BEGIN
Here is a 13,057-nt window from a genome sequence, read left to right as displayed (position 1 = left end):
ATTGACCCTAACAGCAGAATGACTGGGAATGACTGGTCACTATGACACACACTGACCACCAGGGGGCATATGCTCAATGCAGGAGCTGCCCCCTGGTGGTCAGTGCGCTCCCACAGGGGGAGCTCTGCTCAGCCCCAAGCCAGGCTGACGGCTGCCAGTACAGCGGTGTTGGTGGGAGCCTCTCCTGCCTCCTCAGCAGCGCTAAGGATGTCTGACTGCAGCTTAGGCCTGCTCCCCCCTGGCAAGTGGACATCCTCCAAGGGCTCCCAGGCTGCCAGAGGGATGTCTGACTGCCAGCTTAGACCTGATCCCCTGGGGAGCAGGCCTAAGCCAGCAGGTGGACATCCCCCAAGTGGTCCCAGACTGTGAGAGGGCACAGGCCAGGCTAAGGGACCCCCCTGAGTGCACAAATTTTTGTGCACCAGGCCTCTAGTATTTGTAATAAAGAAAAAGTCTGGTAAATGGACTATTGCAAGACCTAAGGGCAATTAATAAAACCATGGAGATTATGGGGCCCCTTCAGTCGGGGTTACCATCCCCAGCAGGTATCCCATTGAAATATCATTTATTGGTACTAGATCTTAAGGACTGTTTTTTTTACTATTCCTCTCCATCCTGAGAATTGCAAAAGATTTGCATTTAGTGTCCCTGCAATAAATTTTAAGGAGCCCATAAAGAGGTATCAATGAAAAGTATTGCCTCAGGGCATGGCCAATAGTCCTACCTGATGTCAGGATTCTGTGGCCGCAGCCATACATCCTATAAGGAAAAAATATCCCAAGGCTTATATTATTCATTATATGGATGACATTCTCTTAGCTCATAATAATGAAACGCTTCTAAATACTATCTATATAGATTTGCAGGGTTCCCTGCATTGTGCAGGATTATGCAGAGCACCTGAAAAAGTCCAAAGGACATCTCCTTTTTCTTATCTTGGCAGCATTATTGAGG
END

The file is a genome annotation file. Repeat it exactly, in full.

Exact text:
Here is a 13,057-nt window from a genome sequence, read left to right as displayed (position 1 = left end):
ATTGACCCTAACAGCAGAATGACTGGGAATGACTGGTCACTATGACACACACTGACCACCAGGGGGCATATGCTCAATGCAGGAGCTGCCCCCTGGTGGTCAGTGCGCTCCCACAGGGGGAGCTCTGCTCAGCCCCAAGCCAGGCTGACGGCTGCCAGTACAGCGGTGTTGGTGGGAGCCTCTCCTGCCTCCTCAGCAGCGCTAAGGATGTCTGACTGCAGCTTAGGCCTGCTCCCCCCTGGCAAGTGGACATCCTCCAAGGGCTCCCAGGCTGCCAGAGGGATGTCTGACTGCCAGCTTAGACCTGATCCCCTGGGGAGCAGGCCTAAGCCAGCAGGTGGACATCCCCCAAGTGGTCCCAGACTGTGAGAGGGCACAGGCCAGGCTAAGGGACCCCCCTGAGTGCACAAATTTTTGTGCACCAGGCCTCTAGTATTTGTAATAAAGAAAAAGTCTGGTAAATGGACTATTGCAAGACCTAAGGGCAATTAATAAAACCATGGAGATTATGGGGCCCCTTCAGTCGGGGTTACCATCCCCAGCAGGTATCCCATTGAAATATCATTTATTGGTACTAGATCTTAAGGACTGTTTTTTTTACTATTCCTCTCCATCCTGAGAATTGCAAAAGATTTGCATTTAGTGTCCCTGCAATAAATTTTAAGGAGCCCATAAAGAGGTATCAATGAAAAGTATTGCCTCAGGGCATGGCCAATAGTCCTACCTGATGTCAGGATTCTGTGGCCGCAGCCATACATCCTATAAGGAAAAAATATCCCAAGGCTTATATTATTCATTATATGGATGACATTCTCTTAGCTCATAATAATGAAACGCTTCTAAATACTATCTATATAGATTTGCAGGGTTCCCTGCATTGTGCAGGATTATGCAGAGCACCTGAAAAAGTCCAAAGGACATCTCCTTTTTCTTATCTTGGCAGCATTATTGAGG